Lucy said...

Nice! A story that all us moms can relate to.

Annabelle said...

Oh, dear. Now I want to go return the frog to the wild!

The Gal Herself said...

I loved how you showed that we can see ourselves through nature (even as I felt very bad for her at the end). Nicely done.

jannatwrites said...

Ugh...we've been down the betta fish road. Thank goodness a frog hasn't followed.

I like how you showed the similarity between the frog and mom in the end.

According to Mags... said...

Darn Betta fish. They drop like flies in this house. Interesting connection between the mom and from. Well written.

habibadanyal said...

creative use of the word! nicepost and a good read in all.

rashmenon said...

loved it :) and i can only stand back and admire the parallel drawn.

Lynn Proctor said...

oh this was so sad and touching to me, i almost cried--i have a real soft spot for animals in tanks or cages--lovely writing

trudgingthroughfog said...

I love the detail of the rocks clinking against the glass bowl. I expected this to be an "exasperated mother" sort of post (considering your intro at the top of the page, and my own exasperated mother lens), but you took it much deeper. Very nicely done!

mywordwall said...

This lottery is something I pray not to win. A frog! The very idea. :-)

There's a reason I am reluctant to let the little people in our house have pets - I might end up like the mommy in the story. ;-)

I enjoyed reading this response.

~Imelda

R.L.W. said...

Aw, poor frog. Well written, good work!

trifectawritingchallenge.com said...

Not sure if my last comment went through or not. But what I was trying to say was: thanks for linking up with Trifecta. I loved this story. Your images here are crisp and memorable. And (as someone else said) the message is deeper than originally anticipated. Nice job.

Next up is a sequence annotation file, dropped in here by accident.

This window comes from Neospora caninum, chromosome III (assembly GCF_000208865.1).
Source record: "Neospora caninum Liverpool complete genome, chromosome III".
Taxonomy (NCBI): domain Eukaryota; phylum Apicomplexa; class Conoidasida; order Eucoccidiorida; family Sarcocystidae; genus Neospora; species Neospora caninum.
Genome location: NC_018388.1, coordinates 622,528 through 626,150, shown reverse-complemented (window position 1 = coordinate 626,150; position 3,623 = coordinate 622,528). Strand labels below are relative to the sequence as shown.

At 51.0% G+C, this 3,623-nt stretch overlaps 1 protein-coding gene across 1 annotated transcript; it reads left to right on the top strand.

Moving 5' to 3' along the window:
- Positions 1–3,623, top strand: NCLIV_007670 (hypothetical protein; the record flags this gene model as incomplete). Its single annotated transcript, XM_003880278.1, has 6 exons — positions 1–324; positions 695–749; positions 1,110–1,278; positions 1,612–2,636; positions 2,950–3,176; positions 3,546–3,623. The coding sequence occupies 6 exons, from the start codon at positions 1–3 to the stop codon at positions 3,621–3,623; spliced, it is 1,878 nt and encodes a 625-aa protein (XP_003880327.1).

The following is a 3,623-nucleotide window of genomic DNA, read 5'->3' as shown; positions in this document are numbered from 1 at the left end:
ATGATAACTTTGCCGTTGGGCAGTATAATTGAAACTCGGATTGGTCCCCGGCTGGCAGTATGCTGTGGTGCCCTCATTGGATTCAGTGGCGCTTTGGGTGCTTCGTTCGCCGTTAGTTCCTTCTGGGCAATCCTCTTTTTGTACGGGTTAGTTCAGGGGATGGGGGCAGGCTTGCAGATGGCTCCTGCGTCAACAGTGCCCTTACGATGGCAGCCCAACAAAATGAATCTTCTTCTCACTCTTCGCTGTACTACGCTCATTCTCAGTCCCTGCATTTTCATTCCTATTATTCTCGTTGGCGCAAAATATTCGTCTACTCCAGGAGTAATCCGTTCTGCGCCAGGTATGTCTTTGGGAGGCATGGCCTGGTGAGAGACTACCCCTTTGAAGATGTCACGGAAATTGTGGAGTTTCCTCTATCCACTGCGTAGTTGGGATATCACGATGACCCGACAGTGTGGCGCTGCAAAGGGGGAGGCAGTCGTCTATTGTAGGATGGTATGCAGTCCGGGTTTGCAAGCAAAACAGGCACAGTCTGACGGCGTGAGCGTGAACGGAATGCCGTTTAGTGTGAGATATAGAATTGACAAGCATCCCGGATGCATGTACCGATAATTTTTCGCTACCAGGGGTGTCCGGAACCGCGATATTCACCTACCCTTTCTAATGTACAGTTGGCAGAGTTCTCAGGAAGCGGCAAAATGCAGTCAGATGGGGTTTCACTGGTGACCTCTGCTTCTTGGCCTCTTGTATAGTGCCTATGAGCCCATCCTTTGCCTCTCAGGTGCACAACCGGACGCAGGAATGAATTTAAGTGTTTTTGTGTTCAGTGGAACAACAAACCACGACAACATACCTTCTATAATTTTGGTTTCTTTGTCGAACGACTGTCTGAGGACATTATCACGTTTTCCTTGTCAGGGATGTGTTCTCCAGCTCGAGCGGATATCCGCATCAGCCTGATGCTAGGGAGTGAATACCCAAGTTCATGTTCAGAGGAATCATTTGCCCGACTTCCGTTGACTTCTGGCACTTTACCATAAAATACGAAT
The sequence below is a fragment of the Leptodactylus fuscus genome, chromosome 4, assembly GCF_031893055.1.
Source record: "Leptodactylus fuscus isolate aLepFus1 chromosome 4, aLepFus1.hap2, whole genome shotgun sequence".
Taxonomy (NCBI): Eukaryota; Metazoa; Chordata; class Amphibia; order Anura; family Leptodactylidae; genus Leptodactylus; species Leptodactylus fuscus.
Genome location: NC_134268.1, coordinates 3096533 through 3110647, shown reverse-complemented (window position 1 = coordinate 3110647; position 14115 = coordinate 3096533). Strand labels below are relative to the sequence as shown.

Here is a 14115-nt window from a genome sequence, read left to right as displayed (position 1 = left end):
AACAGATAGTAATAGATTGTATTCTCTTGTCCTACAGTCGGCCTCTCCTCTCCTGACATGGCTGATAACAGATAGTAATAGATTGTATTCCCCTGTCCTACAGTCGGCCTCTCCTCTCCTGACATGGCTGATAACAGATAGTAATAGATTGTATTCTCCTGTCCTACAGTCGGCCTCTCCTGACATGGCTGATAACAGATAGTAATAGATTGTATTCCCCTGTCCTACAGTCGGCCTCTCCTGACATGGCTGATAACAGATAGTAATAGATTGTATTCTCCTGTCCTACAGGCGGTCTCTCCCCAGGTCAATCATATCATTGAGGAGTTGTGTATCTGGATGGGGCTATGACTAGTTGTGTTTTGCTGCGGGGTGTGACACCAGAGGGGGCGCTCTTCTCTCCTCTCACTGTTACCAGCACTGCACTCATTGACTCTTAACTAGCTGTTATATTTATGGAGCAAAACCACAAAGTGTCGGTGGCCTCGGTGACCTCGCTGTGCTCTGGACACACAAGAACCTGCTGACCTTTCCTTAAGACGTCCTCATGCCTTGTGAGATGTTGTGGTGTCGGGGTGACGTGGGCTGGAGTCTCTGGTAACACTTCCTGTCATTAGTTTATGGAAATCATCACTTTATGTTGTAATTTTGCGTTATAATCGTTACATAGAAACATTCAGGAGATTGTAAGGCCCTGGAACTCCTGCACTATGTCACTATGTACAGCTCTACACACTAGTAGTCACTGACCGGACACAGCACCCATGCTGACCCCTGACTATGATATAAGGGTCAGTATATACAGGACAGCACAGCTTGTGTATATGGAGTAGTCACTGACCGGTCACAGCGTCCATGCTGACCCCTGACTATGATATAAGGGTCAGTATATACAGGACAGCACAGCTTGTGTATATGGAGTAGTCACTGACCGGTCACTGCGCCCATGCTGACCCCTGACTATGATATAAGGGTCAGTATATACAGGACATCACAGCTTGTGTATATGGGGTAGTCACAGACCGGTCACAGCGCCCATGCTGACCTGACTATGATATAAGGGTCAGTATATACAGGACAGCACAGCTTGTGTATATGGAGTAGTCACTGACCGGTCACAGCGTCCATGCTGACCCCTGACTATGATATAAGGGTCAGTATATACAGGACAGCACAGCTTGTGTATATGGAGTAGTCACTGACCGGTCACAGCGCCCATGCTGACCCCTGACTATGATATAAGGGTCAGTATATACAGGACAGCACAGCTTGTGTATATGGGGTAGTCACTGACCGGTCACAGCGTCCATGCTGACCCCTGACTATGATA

jesterqueen said...

Those last lines are chilling. The connection foreshadowed in the first lines really comes to fruition as they both lie in supplication, seeming almost dead until some crumb falls.

On frogs, though, I have a funny story. One year, a tree frog laid her eggs in our aboveground swimming pool. Mom immediately stopped putting in chemicals and let the thing go to algae and mosquitoes. The eggs hatched, and she suddenly had to put the pool ladder back in so that when the tadpoles morphed to frogs, they didn't drown.

The next year, she scooped off the tree frog eggs and moved them to their own pool, a plastic baby pool purchased just for the purpose.

The year after that, she dug a small pond.

Two years later, she added another.

It's been fifteen or twenty years now, and she still has an annual tadpole experiment in her yard. She sends my niece out now to scoop, skim, and rescue, and she feels personally responsible for any eggs lost in the transfer. Feels guilty that tadpoles are cannibalistic little buggers and that many of the frogs who hatch become lunch for their siblings.

Anyway, your story made me think of that.